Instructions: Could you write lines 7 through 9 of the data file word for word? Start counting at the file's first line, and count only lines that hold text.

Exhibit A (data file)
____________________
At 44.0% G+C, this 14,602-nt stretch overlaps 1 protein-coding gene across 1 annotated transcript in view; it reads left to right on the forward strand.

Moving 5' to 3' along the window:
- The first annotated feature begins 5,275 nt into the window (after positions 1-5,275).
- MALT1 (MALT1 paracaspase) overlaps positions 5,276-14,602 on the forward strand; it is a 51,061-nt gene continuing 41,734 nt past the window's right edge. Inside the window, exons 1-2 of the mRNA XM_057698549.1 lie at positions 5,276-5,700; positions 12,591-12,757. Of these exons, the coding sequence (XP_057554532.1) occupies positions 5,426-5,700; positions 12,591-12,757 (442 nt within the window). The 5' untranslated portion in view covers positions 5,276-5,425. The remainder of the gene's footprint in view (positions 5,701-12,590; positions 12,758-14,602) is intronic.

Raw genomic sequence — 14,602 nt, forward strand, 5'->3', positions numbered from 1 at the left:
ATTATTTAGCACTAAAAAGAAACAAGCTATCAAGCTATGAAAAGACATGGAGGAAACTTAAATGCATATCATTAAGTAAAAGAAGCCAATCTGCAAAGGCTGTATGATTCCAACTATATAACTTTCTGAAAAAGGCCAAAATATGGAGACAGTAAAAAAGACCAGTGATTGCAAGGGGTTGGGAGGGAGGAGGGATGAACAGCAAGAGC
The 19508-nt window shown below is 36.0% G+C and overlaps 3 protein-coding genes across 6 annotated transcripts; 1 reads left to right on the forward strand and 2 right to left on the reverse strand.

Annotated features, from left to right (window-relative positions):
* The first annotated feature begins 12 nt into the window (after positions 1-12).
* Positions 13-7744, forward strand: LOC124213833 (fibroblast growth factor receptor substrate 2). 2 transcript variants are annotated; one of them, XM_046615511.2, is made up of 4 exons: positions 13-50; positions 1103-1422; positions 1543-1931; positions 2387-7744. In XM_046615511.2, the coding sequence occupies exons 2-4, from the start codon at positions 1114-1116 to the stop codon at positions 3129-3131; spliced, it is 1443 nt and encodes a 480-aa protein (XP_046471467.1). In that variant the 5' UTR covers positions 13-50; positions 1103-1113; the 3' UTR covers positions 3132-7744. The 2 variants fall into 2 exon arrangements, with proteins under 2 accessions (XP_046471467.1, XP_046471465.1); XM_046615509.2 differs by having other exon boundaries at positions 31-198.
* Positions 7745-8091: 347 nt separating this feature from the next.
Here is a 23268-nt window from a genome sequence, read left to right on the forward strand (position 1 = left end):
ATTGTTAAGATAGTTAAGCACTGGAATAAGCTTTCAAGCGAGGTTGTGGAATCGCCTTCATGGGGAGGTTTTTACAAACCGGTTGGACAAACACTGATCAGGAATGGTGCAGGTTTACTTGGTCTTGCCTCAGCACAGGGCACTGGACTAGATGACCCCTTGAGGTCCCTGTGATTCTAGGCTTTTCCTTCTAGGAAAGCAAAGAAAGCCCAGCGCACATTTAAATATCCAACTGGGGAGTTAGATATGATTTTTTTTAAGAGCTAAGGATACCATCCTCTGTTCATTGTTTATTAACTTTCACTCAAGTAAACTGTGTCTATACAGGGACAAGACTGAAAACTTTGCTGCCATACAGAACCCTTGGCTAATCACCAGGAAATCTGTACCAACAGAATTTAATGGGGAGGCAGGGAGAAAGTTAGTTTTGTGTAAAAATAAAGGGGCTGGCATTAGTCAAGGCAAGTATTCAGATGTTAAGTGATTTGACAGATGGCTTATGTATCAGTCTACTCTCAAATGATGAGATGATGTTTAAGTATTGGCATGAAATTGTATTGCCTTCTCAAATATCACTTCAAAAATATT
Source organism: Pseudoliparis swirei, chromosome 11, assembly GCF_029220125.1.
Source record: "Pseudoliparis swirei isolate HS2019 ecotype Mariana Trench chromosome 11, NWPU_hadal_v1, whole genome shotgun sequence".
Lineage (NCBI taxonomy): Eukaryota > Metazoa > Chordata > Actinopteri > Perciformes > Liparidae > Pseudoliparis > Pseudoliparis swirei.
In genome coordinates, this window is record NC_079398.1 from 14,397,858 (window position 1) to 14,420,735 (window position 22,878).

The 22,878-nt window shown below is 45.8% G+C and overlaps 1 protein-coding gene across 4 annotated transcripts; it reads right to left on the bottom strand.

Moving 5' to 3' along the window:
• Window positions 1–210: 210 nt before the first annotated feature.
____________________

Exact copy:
The 19508-nt window shown below is 36.0% G+C and overlaps 3 protein-coding genes across 6 annotated transcripts; 1 reads left to right on the forward strand and 2 right to left on the reverse strand.

Annotated features, from left to right (window-relative positions):
* The first annotated feature begins 12 nt into the window (after positions 1-12).